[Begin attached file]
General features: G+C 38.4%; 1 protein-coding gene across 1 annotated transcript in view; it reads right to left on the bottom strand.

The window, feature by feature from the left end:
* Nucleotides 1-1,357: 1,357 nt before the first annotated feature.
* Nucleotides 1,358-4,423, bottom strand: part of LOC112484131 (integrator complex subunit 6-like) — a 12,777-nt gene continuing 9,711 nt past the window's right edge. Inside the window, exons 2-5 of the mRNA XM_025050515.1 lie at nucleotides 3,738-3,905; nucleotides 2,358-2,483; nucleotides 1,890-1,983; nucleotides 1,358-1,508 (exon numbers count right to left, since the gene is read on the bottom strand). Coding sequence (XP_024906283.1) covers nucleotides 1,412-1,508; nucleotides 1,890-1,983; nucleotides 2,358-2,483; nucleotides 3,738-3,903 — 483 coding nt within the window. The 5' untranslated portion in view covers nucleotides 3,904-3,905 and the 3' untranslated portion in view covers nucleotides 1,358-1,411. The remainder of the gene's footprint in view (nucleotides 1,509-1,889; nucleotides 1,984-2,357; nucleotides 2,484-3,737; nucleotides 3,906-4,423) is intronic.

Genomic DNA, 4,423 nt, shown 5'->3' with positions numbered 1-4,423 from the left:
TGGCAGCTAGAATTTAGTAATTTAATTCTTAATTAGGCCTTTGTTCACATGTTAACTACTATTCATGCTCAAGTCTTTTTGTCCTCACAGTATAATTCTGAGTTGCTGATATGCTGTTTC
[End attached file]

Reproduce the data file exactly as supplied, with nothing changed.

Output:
General features: G+C 38.4%; 1 protein-coding gene across 1 annotated transcript in view; it reads right to left on the bottom strand.

The window, feature by feature from the left end:
* Nucleotides 1-1,357: 1,357 nt before the first annotated feature.
* Nucleotides 1,358-4,423, bottom strand: part of LOC112484131 (integrator complex subunit 6-like) — a 12,777-nt gene continuing 9,711 nt past the window's right edge. Inside the window, exons 2-5 of the mRNA XM_025050515.1 lie at nucleotides 3,738-3,905; nucleotides 2,358-2,483; nucleotides 1,890-1,983; nucleotides 1,358-1,508 (exon numbers count right to left, since the gene is read on the bottom strand). Coding sequence (XP_024906283.1) covers nucleotides 1,412-1,508; nucleotides 1,890-1,983; nucleotides 2,358-2,483; nucleotides 3,738-3,903 — 483 coding nt within the window. The 5' untranslated portion in view covers nucleotides 3,904-3,905 and the 3' untranslated portion in view covers nucleotides 1,358-1,411. The remainder of the gene's footprint in view (nucleotides 1,509-1,889; nucleotides 1,984-2,357; nucleotides 2,484-3,737; nucleotides 3,906-4,423) is intronic.

Genomic DNA, 4,423 nt, shown 5'->3' with positions numbered 1-4,423 from the left:
TGGCAGCTAGAATTTAGTAATTTAATTCTTAATTAGGCCTTTGTTCACATGTTAACTACTATTCATGCTCAAGTCTTTTTGTCCTCACAGTATAATTCTGAGTTGCTGATATGCTGTTTC